Lymphedema is swelling, often in only one arm or leg, that occurs when fluid cannot circulate properly and builds up in the tissues instead of being flushed out of the body. It is commonly a side effect of cancer or its treatment. If you have lymphedema, expect to be treated primarily with skintight compression garments that limit fluid accumulation and maintain the normal shape of the affected limb. Although there is no recommended diet for lymphedema, making nutritional choices that maintain the body's overall fluid balance may help.
Salt, or sodium chloride, is commonly found in many processed foods. High sodium in your diet causes water retention in your body. The more salt you consume, the more fluid you retain, which can worsen existing lymphedema. You can keep the amount of sodium you eat daily to no more than the recommended 2,300 mg by avoiding canned foods; ham, bacon and other cured meats; pickled foods; salad dressings; frozen entrees; boxed meals; soy sauce, ketchup and other condiments; and restaurant and fast food. Reading nutrition labels can help you steer clear of high-sodium items.
Avoid Excess Calories
Excess weight -- especially if your body-mass index is in the obese range -- has been linked to more severe lymphedema. Reducing your overall food intake and opting for lower-calorie food options, such as fresh fruits and vegetables, can help you lose excess weight and improve your circulation. This may, in turn, help dissipate some of the fluid contributing to your lymphedema. The potential benefits of weight loss for lymphedema do not appear to be influenced by whether you choose to limit your fat intake or just eat fewer calories overall. The authors of a research study published in March 2007 in the journal "Cancer" found that as long as both approaches result in weight loss, the effect on lymphedema is the same.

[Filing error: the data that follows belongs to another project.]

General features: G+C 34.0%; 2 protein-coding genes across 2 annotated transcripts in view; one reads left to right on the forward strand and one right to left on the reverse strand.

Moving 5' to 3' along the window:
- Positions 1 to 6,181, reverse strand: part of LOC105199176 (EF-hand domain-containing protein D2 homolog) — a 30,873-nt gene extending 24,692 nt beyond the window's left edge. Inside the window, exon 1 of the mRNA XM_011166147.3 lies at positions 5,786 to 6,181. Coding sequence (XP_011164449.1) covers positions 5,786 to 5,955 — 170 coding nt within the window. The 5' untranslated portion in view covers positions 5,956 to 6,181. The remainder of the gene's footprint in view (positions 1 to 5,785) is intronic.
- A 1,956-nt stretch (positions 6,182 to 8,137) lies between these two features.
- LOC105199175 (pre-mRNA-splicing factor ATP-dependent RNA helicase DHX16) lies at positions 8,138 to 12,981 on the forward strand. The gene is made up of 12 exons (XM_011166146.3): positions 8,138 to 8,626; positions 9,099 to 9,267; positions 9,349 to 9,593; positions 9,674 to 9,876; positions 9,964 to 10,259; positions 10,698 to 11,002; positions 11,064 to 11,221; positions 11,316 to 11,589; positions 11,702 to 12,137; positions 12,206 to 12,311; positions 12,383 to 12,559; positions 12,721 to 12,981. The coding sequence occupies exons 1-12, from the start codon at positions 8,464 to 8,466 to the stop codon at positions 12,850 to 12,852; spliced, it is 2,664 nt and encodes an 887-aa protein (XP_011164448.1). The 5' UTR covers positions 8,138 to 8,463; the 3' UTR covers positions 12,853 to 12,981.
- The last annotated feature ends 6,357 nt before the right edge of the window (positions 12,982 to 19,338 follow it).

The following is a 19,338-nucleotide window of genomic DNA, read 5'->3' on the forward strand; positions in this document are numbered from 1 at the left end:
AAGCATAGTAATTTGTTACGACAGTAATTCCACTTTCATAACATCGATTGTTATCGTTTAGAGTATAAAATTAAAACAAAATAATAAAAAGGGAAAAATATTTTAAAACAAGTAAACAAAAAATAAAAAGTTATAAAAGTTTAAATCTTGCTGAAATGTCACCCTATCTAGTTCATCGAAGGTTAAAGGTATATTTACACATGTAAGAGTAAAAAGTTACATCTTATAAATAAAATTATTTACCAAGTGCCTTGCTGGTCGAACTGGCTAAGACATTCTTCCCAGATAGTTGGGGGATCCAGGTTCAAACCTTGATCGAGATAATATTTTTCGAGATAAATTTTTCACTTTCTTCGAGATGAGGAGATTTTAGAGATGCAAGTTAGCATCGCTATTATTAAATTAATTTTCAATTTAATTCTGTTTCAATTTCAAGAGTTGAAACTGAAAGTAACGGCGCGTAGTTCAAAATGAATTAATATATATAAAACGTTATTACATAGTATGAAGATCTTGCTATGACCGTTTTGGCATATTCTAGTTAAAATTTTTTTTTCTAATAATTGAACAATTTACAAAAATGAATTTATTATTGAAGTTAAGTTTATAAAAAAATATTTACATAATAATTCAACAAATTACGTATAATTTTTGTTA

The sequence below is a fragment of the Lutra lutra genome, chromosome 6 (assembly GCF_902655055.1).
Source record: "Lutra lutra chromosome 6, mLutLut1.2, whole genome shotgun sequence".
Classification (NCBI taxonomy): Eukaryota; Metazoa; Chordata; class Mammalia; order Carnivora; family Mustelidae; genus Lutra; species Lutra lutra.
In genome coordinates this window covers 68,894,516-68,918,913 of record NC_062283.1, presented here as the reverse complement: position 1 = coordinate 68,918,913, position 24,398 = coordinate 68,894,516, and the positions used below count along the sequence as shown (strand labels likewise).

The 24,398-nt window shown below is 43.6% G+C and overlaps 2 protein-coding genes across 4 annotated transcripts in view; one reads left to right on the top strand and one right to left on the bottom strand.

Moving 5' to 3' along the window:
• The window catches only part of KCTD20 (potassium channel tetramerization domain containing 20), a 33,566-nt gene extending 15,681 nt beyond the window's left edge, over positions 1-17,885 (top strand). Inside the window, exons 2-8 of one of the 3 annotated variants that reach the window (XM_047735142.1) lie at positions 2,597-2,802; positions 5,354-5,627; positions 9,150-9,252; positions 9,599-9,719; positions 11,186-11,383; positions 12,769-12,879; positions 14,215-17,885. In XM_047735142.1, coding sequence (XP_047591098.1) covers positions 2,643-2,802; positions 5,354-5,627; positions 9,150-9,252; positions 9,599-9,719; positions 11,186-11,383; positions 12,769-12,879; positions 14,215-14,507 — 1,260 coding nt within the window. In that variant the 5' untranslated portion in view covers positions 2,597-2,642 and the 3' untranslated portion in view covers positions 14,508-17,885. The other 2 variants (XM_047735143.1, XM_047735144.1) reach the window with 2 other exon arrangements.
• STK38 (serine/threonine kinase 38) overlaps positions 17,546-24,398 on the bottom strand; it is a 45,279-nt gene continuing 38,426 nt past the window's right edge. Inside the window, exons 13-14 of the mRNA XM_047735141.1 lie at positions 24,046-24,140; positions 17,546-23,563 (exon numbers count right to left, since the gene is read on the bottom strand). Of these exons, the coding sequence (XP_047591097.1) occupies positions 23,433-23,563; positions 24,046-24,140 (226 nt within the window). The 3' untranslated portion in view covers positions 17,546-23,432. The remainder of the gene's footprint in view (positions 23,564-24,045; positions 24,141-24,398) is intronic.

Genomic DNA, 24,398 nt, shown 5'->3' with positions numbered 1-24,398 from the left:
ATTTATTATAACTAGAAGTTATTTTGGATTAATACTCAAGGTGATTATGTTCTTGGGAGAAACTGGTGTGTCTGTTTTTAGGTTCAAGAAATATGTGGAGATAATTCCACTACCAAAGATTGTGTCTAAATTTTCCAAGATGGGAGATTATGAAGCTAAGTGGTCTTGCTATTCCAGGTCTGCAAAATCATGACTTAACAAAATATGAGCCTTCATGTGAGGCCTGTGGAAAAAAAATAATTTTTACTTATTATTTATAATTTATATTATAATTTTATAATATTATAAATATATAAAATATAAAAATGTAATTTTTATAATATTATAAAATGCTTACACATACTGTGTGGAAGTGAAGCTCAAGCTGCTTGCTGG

It may seem counterintuitive, but drinking plenty of water to stay hydrated may help lymphedema by keeping your body fluids and chemicals in balance. Being dehydrated gives your body another reason to retain as much fluid as it can. By making sure you stay fully hydrated, you give your kidneys the chance to flush out more of the sodium and other molecules that help attract water into your swollen limb and the rest of your body. By the same token, don't overdo it. Too much water may overwhelm your body's ability to remove it and can make swelling worse. Be mindful of that some beverages can actually contribute to dehydration, such beer, wine and other alcoholic drinks.
Eat Enough Protein
Your body needs protein to remain healthy. Eating too little protein can lead to fluid seeping from your bloodstream into your tissues, worsening existing lymphedema. The recommended amount of daily dietary protein for is 56 g for men and 46 g for women. Sources of healthy protein include legumes, eggs, tofu, lean meats, poultry, fish, nuts, seeds and low-fat dairy products. When choosing proteins, remember to also consider the sodium content. While adequate protein is important for fluid balance in the body, excess protein intake can overwhelm your kidneys and potentially aggravate fluid retention.
If you have lymphedema, you are at increased risk of inflammation and infection in the affected area. Treat any cuts or scratches there promptly. Seek medical attention right away for any signs of infection, such as increased swelling, tenderness, redness, chills fever or puslike fluid.
Is This an Emergency?
- U.S. Department of Agriculture and U.S. Department of Health and Human Services: Dietary Guidelines for Americans, 2010
- Canadian Medical Association Journal: Clinical Practice Guidelines for the Care and Treatment of Breast Cancer: 11. Lymphedema
- Cancer: Randomized Controlled Trial Comparing a Low-Fat Diet With a Weight-Reduction Diet in Breast Cancer-Related Lymphedema
- Centers for Disease Control and Prevention: Salt
- Centers for Disease Control and Prevention: Protein
- Institute of Medicine: Sodium Intake in Populations, Assessment of Evidence
- Cleveland Clinic: Lymphedema
- American Cancer Society: Lymphedema: What Every Woman With Breast Cancer Should Know